Tamuz Nissim ‘Echo Of A Heartbeat’ CD (Streetofstars) 5/5

Whenever Tamuz Nissim sings, you’re immediately transported to a magical place. No matter what she sings, she is just so charming, you cannot but become enamoured with her lush voice, and her as a person.

With her third album, ‘Echo of a Heartbeat’, she once again delights us with her scatting and vocalese. The album includes covers as well as two original songs (‘My World’ and ‘Echo of a Heartbeat’), all of which she puts her own spin on it. She is joined by virtuoso and her long-time partner Giorgos Nazos on guitar, bassist Harvie S who needs no introduction, Tony Jefferson on drums and pianist extraordinaire James Weidman, who performed with the no less Abbey Lincoln.

Right from the first track, Jim Croce’s memorable ‘Time in a Bottle’, listeners are thrown into C-jazz. We can so easily imagine a smoky atmosphere where Tamuz Nissim would stand on stage and fill the space with her sultry voice. James Weidman offers us a lively solo, before Tamuz ends the tune with some scatting, which is part of her uniqueness. She carries it through to the next track, in the upbeat ‘Fried Bananas’ and she is so good at it, you wonder why songs would ever need lyrics at all.

The mainly instrumental and original ‘My World’ offers a brilliant repartee between the piano and the other instruments and James Weidman shows us how easily it is for him to adapt to any style. Tamuz’s voice is so smooth and possesses that bewitching quality jazz divas are blessed with.

‘Just Squeeze Me’ is another instrumental take on the famous jazz standard. The bass’ low growl is simply a perfect fit and introduction to Tamuz Nissim’s scat and teasing vocals. ‘In the Melody’s Shade’ is a cool and smooth tune that includes a short velvety solo from the bass, while on ‘Groovin’ High’, one of Gillespie’s best known hits, listeners are treated to more scatting and more bass display. The tune itself is particularly playful and Tamuz’s voice is coquettish. She has a real knack for tailoring her voice to the melodies.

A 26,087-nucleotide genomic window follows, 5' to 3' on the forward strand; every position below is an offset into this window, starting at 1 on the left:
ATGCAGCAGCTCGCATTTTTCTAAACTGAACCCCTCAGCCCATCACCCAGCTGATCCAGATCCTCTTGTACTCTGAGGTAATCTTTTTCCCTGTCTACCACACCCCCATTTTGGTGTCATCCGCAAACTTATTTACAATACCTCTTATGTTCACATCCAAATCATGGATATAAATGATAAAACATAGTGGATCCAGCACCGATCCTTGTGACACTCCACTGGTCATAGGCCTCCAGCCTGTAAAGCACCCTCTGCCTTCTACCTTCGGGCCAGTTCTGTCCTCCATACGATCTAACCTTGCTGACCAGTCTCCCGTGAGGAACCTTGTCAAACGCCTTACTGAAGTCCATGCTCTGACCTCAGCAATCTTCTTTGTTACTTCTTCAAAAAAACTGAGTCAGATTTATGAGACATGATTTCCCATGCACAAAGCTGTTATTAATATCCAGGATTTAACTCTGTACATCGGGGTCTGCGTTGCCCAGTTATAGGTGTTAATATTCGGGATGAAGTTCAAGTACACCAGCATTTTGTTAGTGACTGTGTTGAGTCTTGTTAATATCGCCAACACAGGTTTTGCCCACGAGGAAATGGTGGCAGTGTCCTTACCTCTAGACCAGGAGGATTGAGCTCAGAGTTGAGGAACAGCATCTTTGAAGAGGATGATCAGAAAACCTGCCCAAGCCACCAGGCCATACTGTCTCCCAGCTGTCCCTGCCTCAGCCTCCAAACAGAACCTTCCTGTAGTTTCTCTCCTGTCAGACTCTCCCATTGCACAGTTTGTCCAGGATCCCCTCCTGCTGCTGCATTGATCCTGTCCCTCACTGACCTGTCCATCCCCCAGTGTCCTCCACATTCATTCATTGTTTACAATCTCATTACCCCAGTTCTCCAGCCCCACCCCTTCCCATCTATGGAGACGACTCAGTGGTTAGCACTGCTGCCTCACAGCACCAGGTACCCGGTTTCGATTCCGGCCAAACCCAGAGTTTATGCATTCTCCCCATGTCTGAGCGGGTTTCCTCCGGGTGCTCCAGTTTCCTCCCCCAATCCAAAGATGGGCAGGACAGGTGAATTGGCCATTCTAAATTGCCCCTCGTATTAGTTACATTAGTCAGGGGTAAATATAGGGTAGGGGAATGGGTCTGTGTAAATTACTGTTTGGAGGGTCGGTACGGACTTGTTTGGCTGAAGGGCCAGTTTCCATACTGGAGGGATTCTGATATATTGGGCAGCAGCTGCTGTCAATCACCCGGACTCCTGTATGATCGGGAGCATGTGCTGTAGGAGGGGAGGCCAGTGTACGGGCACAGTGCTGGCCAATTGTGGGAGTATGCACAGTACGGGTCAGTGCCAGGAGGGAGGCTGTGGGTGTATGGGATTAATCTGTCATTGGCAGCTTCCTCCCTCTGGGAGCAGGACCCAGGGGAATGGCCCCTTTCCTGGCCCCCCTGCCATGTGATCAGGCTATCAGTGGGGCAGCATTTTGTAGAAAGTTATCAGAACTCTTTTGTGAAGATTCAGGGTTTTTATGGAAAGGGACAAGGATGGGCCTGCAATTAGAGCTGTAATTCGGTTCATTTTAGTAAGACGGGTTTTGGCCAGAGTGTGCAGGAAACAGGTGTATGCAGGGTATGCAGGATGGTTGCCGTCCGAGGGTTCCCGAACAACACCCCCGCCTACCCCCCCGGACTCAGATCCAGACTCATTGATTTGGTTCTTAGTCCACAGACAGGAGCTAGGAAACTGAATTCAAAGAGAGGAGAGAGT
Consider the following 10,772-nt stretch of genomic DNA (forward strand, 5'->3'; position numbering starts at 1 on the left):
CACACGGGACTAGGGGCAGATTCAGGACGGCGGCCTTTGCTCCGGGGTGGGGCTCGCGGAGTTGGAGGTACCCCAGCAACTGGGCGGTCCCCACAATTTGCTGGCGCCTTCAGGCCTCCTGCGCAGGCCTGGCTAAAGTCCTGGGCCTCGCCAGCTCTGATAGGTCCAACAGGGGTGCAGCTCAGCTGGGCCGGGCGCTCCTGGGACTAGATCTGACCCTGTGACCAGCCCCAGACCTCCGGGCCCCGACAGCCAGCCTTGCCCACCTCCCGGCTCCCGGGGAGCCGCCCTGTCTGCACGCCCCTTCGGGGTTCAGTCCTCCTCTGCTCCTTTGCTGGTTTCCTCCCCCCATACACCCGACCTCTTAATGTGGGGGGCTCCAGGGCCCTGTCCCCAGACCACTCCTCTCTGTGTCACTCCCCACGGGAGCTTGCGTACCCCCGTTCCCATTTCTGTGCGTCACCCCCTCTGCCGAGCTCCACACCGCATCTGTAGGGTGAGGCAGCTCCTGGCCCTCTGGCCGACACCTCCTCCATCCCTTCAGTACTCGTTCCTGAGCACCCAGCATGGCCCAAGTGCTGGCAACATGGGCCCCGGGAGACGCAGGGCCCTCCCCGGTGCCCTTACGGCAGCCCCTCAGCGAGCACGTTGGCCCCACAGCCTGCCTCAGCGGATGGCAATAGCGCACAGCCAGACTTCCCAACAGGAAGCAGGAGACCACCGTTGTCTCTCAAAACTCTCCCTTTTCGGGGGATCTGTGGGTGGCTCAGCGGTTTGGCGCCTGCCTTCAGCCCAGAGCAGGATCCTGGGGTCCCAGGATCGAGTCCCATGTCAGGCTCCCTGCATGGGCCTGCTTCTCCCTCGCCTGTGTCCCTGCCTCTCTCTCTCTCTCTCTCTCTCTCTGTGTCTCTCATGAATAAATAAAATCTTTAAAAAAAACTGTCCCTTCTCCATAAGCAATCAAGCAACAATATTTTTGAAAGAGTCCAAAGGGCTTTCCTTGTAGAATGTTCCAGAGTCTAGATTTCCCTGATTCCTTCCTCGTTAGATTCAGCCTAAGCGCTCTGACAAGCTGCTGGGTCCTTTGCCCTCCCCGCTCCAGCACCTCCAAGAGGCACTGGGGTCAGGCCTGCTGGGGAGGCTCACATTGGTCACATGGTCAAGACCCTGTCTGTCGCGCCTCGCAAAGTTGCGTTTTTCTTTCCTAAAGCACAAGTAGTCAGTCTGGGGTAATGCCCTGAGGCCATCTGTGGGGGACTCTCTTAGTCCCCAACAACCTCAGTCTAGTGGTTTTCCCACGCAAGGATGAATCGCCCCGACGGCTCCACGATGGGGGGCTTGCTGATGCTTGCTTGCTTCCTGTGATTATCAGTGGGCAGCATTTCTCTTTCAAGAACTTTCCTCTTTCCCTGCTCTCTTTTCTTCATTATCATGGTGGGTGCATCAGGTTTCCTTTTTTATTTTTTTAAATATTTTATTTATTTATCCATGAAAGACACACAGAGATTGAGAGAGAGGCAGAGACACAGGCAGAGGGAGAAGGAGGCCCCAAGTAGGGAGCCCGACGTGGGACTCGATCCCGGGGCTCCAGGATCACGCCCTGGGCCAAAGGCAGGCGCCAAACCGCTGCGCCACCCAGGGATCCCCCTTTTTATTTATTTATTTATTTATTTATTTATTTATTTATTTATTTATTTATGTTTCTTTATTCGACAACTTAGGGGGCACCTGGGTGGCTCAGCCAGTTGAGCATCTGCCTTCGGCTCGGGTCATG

On the title track, ‘Echo of a Heartbeat’, Nazos performs a solo guitar which is as trance-like as the beats of a heart. We can really perceive his sensitivity on this track and it is a bit of a pity we don’t hear more of him on the album. ‘Smile’, Chaplin’s final song from Modern Times, has to be my favourite track on the album. I so much enjoy Tamuz Nissim’s soft vocals, the warm guitar, the tempo and the song’s lyrics of hope.

There is musical empathy throughout the album. Tamuz exudes radiance; she is a profoundly talented singer who demonstrates a very expressive vocal palette. All in all, ‘Echo of a Heartbeat’ is an enchanting album which will put a smile on your face from the first listen.

Nathalie Freson